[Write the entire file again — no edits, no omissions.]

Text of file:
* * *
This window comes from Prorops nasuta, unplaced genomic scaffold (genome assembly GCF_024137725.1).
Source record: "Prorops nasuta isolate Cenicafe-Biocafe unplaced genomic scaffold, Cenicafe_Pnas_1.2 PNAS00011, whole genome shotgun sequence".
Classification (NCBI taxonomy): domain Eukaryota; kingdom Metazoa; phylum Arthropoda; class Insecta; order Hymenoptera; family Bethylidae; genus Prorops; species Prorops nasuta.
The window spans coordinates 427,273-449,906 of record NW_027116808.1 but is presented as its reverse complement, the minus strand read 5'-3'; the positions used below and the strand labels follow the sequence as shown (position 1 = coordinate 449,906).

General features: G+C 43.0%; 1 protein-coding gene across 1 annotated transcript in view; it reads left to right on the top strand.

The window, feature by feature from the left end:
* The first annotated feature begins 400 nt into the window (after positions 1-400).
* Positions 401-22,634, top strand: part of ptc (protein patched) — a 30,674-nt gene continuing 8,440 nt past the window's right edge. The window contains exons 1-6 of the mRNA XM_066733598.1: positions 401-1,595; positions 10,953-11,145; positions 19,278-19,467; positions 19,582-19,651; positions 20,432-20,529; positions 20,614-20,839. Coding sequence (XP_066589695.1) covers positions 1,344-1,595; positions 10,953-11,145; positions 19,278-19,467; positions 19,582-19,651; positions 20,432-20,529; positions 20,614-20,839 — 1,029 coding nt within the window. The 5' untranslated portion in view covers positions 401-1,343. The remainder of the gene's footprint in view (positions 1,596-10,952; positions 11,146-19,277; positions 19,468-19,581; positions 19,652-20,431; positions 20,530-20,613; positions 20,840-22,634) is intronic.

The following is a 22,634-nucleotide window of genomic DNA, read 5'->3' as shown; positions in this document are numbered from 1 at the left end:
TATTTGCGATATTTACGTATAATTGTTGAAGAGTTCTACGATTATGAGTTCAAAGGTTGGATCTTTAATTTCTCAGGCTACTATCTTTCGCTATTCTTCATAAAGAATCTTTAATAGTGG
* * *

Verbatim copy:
This window comes from Prorops nasuta, unplaced genomic scaffold (genome assembly GCF_024137725.1).
Source record: "Prorops nasuta isolate Cenicafe-Biocafe unplaced genomic scaffold, Cenicafe_Pnas_1.2 PNAS00011, whole genome shotgun sequence".
Classification (NCBI taxonomy): domain Eukaryota; kingdom Metazoa; phylum Arthropoda; class Insecta; order Hymenoptera; family Bethylidae; genus Prorops; species Prorops nasuta.
The window spans coordinates 427,273-449,906 of record NW_027116808.1 but is presented as its reverse complement, the minus strand read 5'-3'; the positions used below and the strand labels follow the sequence as shown (position 1 = coordinate 449,906).

General features: G+C 43.0%; 1 protein-coding gene across 1 annotated transcript in view; it reads left to right on the top strand.

The window, feature by feature from the left end:
* The first annotated feature begins 400 nt into the window (after positions 1-400).
* Positions 401-22,634, top strand: part of ptc (protein patched) — a 30,674-nt gene continuing 8,440 nt past the window's right edge. The window contains exons 1-6 of the mRNA XM_066733598.1: positions 401-1,595; positions 10,953-11,145; positions 19,278-19,467; positions 19,582-19,651; positions 20,432-20,529; positions 20,614-20,839. Coding sequence (XP_066589695.1) covers positions 1,344-1,595; positions 10,953-11,145; positions 19,278-19,467; positions 19,582-19,651; positions 20,432-20,529; positions 20,614-20,839 — 1,029 coding nt within the window. The 5' untranslated portion in view covers positions 401-1,343. The remainder of the gene's footprint in view (positions 1,596-10,952; positions 11,146-19,277; positions 19,468-19,581; positions 19,652-20,431; positions 20,530-20,613; positions 20,840-22,634) is intronic.

The following is a 22,634-nucleotide window of genomic DNA, read 5'->3' as shown; positions in this document are numbered from 1 at the left end:
TATTTGCGATATTTACGTATAATTGTTGAAGAGTTCTACGATTATGAGTTCAAAGGTTGGATCTTTAATTTCTCAGGCTACTATCTTTCGCTATTCTTCATAAAGAATCTTTAATAGTGG